Then the communists took over, and they ran everything. If there was any doubt, you went to a re-education camp.
Can: A day after the liberation, we were ordered to join the force protecting the Independence Palace. On the way, we crossed the Police Department. It was a bit quiet; everything was in order.
People seemed curious about us. They heard rumors that we were weak -- just skin and bones. But they were very calm. Even the haters did not pay much attention to us.
Have your feelings toward the other side changed over the past four decades?
Caron: Oh yeah. You have to understand, it was not unlike our Civil War. "Communist" is a bad word. Were we right to go over there? I don't know. Back in those days, it was the domino theory. If this nation fell under communist rule, then their neighbor would fall.
I thought Thailand would be overwhelmed by communism within a year, maybe two. But I was totally wrong. Thailand and South Korea are just wonderful examples of how successful capitalism can be.
Can: It has been 40 years. And... the winner takes it all. I don't think of it as a "historical mission" or anything big. It's more about a family revenge. My father got killed in the Sihanouk Coup in 1970. The Liberation Army came and saved our village. Then all the boys my age (14-15) decided to join the troops as a way to get revenge.
When the war ended, I immediately got back to normal life. I just tried to raise my family. I put myself out of the big things. I haven't thought of the other side since; just my family.
Do you think the world has a proper understanding of the war and the sacrifices you and your generation went through?
Caron: Absolutely not. History is going to pass some of us on by. Is that wrong? It's not wrong, but it's sad.
Some people say it was wrong. We should have never been there. But then you think, 50,000 people were killed. Hundreds of thousands wounded and injured.
I had a hard time. The government has decided that my heart attack is also very possibly the result of Agent Orange, so now I'm on disability. They did a quintuple bypass, so I'm hanging around.
Can: The media says a lot about the war and our sacrifices every year on the anniversary. But I myself haven't told them about what I have done in the army; not even my family, relatives and neighbors.
Even the local officers don't know much about me except for the fact that I'm a retired soldier. They didn't know about my flag-raising moment, until a reporter came to my house two years ago. I prefer a normal life.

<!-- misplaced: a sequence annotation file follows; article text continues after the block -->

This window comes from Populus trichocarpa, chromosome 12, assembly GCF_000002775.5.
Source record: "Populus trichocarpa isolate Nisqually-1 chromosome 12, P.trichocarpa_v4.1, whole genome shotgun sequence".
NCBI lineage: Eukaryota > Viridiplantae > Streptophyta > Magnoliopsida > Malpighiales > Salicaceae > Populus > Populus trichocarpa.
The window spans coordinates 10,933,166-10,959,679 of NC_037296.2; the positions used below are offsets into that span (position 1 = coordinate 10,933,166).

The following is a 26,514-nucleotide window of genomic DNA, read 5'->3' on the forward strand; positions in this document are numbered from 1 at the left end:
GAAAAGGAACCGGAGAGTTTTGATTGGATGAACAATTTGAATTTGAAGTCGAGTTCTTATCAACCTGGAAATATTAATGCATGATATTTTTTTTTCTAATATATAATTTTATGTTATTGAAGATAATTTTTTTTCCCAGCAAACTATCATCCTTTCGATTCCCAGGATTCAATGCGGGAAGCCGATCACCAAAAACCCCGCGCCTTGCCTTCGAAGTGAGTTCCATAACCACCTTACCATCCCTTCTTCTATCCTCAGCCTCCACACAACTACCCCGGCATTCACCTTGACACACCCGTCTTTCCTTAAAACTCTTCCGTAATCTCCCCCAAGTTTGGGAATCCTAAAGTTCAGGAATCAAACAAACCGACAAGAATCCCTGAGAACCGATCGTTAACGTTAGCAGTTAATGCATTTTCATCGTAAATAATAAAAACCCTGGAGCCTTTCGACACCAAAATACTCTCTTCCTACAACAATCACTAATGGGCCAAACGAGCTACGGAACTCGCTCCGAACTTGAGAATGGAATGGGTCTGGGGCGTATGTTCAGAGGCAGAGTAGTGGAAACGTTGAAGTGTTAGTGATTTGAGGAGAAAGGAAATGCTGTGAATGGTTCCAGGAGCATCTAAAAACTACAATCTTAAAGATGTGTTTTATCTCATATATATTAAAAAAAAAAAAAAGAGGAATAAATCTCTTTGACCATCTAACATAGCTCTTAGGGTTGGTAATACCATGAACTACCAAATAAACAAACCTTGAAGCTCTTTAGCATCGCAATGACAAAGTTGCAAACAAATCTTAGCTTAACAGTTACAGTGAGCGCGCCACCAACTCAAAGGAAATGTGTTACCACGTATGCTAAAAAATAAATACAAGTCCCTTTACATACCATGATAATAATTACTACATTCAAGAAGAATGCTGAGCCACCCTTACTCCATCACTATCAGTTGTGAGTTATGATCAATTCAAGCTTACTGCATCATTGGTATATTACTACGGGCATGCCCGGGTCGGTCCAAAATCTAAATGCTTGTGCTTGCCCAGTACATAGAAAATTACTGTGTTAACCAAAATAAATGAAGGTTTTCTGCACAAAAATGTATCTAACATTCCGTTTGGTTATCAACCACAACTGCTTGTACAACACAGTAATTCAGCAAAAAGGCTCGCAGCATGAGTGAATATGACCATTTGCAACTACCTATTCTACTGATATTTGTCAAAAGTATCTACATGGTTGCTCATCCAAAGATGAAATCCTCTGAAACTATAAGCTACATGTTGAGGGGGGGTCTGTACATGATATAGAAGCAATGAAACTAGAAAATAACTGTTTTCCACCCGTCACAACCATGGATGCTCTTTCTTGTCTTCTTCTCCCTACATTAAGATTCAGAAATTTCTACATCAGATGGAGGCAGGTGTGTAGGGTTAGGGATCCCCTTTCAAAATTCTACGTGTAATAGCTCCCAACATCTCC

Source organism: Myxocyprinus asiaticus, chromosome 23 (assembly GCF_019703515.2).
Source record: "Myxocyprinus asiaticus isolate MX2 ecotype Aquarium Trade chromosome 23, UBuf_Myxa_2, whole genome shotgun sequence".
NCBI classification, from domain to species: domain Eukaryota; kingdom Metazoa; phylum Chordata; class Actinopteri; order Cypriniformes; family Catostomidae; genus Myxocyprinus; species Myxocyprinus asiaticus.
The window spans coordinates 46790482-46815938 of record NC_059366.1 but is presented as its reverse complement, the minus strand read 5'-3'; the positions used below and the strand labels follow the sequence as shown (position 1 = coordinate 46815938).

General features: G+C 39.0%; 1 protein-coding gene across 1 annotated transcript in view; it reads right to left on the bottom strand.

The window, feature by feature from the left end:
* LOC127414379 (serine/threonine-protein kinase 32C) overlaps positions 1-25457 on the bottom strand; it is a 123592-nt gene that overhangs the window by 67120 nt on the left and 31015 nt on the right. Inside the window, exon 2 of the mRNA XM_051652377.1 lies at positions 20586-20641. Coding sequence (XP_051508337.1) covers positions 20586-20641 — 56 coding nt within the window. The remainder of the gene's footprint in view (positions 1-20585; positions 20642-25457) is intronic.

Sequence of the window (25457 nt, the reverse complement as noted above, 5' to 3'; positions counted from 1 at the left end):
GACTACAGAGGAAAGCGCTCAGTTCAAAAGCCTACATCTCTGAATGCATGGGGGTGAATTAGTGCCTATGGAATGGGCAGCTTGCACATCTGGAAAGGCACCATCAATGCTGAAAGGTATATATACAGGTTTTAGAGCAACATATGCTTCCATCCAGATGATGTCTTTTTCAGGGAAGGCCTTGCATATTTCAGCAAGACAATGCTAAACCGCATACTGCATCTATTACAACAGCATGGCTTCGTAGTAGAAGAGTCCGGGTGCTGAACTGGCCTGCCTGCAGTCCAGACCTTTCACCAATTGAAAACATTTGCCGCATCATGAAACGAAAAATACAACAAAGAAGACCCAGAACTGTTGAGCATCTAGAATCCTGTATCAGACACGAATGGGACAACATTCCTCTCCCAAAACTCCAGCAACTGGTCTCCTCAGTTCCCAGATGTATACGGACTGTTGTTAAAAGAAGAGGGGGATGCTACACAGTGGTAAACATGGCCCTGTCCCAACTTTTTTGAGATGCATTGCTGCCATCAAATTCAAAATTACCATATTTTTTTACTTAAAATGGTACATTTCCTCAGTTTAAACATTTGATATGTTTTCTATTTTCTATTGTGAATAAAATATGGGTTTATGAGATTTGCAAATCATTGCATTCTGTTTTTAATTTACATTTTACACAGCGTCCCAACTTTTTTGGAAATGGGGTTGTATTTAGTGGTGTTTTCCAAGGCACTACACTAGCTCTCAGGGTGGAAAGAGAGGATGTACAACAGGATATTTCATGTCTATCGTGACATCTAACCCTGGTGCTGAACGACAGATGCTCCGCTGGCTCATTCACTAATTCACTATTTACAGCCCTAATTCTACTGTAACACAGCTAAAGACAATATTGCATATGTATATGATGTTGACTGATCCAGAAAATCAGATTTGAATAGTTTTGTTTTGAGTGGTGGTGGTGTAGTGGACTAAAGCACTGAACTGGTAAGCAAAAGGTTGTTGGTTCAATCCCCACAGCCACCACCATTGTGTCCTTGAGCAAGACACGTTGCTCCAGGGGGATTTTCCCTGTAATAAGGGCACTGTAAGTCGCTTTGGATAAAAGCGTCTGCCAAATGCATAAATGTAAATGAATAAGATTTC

Is it true that in Vietnam, the conflict is called the American War and April 30 is referred to as the Liberation of Saigon?
Can: Yes, we call it "The resistance to America," and the "Liberation of Saigon" -- or the "Total Liberation of the South Vietnam." On the side of the Viet Cong, we see it as a fight against America. I call it the American War, because to me, the Republic of Vietnam and America is one.
In Vietnam today, the conflict is referred to as the American War, and April 30 is called the Liberation of Saigon. How do you feel about this?
Caron: Well, it's not wrong. They have every right to feel like that. We were the nasty invaders, so to speak. I can't agree, because we thought we were doing the right thing.
We were so convinced of the domino theory that we thought we had to do everything possible to stop communism where it was. We were deathly afraid of Russia. By that time, China was communist.
They had every right to be upset with us. I can't condemn them for that. But their brutality, when it came to killing elders and leaders in the villages was unforgivable. For that, I dislike them intensely.
Do you agree with the way the history of the Vietnam War has been told, especially in/by the U.S.?
Can: Once again, the expression "the winner takes all" applies here. We had the victory. Our history writers have their own power to tell the stories in their own way. On the other side, they have their own view points, too. Of course, everyone knows there will be some made-up stories, whatever side it is.
Is Vietnam a better place today for having won the war? What do you think the country would've been like had things gone the other way?
Can: To me, yeah, it is better. We have food, we do not have to think too much about daily aid. The government does what they do, but the people do not know much of it.
Without the events of 1975, Vietnam now would be another version of (South) Korea. I can say that Capitalism means "rich." Forty years ago, Saigon was "The Pearl of Orient." But now, we are 10 years, 20 years behind Thailand. The Pearl seems to be rough now.